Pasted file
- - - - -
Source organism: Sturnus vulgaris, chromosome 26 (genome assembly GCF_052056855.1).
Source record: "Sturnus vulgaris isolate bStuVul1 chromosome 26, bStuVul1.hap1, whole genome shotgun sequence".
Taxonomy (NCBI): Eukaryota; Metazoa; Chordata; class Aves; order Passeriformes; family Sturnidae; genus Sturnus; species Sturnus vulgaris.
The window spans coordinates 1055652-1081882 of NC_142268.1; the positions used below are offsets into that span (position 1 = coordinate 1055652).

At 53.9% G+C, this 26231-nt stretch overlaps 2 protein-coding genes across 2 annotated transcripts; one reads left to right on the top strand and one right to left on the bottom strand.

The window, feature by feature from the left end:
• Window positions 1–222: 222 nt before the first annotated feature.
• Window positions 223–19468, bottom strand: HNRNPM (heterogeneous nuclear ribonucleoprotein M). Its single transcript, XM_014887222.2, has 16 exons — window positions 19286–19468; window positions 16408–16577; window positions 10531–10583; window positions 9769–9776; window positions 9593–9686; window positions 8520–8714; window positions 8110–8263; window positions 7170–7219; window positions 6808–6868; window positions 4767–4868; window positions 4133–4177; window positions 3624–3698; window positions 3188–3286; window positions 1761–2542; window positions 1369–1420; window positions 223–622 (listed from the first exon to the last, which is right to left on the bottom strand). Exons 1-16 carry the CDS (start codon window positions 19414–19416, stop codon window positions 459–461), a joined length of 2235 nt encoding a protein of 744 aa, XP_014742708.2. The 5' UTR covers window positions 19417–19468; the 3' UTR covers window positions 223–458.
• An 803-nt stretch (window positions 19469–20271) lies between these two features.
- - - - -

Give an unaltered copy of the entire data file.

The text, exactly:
Source organism: Sturnus vulgaris, chromosome 26 (genome assembly GCF_052056855.1).
Source record: "Sturnus vulgaris isolate bStuVul1 chromosome 26, bStuVul1.hap1, whole genome shotgun sequence".
Taxonomy (NCBI): Eukaryota; Metazoa; Chordata; class Aves; order Passeriformes; family Sturnidae; genus Sturnus; species Sturnus vulgaris.
The window spans coordinates 1055652-1081882 of NC_142268.1; the positions used below are offsets into that span (position 1 = coordinate 1055652).

At 53.9% G+C, this 26231-nt stretch overlaps 2 protein-coding genes across 2 annotated transcripts; one reads left to right on the top strand and one right to left on the bottom strand.

The window, feature by feature from the left end:
• Window positions 1–222: 222 nt before the first annotated feature.
• Window positions 223–19468, bottom strand: HNRNPM (heterogeneous nuclear ribonucleoprotein M). Its single transcript, XM_014887222.2, has 16 exons — window positions 19286–19468; window positions 16408–16577; window positions 10531–10583; window positions 9769–9776; window positions 9593–9686; window positions 8520–8714; window positions 8110–8263; window positions 7170–7219; window positions 6808–6868; window positions 4767–4868; window positions 4133–4177; window positions 3624–3698; window positions 3188–3286; window positions 1761–2542; window positions 1369–1420; window positions 223–622 (listed from the first exon to the last, which is right to left on the bottom strand). Exons 1-16 carry the CDS (start codon window positions 19414–19416, stop codon window positions 459–461), a joined length of 2235 nt encoding a protein of 744 aa, XP_014742708.2. The 5' UTR covers window positions 19417–19468; the 3' UTR covers window positions 223–458.
• An 803-nt stretch (window positions 19469–20271) lies between these two features.